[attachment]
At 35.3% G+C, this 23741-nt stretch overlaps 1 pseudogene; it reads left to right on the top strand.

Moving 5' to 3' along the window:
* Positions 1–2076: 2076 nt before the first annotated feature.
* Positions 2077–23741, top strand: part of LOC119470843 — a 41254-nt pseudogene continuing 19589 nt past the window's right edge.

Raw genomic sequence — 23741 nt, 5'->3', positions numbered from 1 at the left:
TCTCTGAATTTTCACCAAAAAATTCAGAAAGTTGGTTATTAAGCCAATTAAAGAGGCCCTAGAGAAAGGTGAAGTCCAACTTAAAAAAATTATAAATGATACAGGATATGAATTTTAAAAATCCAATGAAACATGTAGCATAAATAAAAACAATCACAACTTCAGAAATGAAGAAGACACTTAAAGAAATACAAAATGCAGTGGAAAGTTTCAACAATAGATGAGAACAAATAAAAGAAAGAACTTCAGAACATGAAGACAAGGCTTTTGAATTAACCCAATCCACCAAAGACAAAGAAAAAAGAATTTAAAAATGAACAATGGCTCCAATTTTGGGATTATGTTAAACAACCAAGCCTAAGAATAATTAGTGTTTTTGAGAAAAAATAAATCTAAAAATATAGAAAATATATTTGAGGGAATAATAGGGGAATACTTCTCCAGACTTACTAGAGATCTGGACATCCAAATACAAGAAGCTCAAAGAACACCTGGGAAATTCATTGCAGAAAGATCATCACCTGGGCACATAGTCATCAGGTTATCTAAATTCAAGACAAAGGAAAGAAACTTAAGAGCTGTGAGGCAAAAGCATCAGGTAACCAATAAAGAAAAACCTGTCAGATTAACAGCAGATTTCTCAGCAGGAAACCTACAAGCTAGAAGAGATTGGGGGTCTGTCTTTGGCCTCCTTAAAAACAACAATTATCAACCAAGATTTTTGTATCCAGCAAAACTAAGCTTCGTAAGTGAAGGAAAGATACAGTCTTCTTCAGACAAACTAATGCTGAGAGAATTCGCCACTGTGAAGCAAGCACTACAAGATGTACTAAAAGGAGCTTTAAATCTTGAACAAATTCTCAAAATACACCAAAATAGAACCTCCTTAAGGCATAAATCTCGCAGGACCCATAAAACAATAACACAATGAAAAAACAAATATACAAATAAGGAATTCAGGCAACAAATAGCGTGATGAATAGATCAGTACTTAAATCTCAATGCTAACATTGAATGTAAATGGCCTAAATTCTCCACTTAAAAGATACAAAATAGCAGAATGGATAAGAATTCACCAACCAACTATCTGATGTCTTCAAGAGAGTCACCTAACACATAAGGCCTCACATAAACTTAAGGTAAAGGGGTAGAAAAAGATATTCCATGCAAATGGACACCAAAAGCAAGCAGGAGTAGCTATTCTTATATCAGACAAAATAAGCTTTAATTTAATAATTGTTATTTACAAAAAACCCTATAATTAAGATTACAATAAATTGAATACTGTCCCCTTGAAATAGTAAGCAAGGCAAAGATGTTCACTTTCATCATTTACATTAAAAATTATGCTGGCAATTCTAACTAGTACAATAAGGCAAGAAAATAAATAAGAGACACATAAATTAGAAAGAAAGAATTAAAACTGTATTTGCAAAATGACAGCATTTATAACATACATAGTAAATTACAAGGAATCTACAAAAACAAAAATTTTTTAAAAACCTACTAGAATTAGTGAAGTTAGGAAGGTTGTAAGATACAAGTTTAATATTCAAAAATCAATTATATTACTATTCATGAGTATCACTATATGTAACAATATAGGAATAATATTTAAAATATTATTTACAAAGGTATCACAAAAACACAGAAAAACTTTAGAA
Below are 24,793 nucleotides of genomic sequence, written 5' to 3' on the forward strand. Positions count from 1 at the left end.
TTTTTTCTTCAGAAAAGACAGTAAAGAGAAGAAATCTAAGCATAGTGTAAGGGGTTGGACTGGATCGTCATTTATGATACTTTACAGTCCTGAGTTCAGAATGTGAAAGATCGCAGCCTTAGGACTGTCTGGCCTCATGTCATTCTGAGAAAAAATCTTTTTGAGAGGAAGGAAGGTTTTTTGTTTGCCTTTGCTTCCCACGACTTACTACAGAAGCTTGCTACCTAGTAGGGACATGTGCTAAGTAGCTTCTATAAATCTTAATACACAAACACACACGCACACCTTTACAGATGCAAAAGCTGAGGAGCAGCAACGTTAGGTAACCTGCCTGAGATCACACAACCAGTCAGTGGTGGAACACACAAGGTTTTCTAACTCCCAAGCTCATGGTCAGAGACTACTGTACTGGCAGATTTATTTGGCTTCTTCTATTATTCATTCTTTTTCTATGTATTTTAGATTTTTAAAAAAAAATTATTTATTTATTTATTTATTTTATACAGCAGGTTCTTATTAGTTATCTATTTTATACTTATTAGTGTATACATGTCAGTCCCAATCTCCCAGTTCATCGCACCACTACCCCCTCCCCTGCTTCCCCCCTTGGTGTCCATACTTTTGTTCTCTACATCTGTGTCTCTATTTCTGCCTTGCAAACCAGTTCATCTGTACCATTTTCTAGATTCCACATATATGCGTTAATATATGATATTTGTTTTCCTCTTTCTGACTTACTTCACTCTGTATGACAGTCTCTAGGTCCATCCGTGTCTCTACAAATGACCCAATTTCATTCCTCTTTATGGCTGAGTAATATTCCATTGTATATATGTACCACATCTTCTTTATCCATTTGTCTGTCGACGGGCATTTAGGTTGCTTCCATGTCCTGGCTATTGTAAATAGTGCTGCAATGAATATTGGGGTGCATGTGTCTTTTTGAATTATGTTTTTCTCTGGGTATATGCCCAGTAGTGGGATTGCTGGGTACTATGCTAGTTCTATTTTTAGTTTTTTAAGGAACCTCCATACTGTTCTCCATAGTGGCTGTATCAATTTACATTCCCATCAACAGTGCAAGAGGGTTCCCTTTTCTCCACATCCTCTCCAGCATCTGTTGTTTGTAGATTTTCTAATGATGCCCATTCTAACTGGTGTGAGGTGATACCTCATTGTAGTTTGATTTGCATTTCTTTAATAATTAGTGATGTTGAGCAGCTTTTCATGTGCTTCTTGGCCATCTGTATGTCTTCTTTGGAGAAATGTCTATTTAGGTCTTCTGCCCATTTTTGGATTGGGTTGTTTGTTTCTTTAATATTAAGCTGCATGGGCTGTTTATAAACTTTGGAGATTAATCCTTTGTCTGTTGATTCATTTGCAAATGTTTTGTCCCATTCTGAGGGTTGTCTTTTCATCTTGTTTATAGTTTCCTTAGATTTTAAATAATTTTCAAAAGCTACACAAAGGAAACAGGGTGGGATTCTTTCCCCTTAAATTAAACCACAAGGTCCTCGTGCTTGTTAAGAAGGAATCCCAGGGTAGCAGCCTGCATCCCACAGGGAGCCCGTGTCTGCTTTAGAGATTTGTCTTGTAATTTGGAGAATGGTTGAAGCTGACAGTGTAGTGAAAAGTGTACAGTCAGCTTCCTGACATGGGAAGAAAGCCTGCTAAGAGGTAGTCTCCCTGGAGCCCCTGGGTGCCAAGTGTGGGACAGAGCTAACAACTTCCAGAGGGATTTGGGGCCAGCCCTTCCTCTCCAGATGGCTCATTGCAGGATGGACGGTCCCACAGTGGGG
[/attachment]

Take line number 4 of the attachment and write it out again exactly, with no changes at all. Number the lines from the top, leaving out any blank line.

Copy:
* Positions 2077–23741, top strand: part of LOC119470843 — a 41254-nt pseudogene continuing 19589 nt past the window's right edge.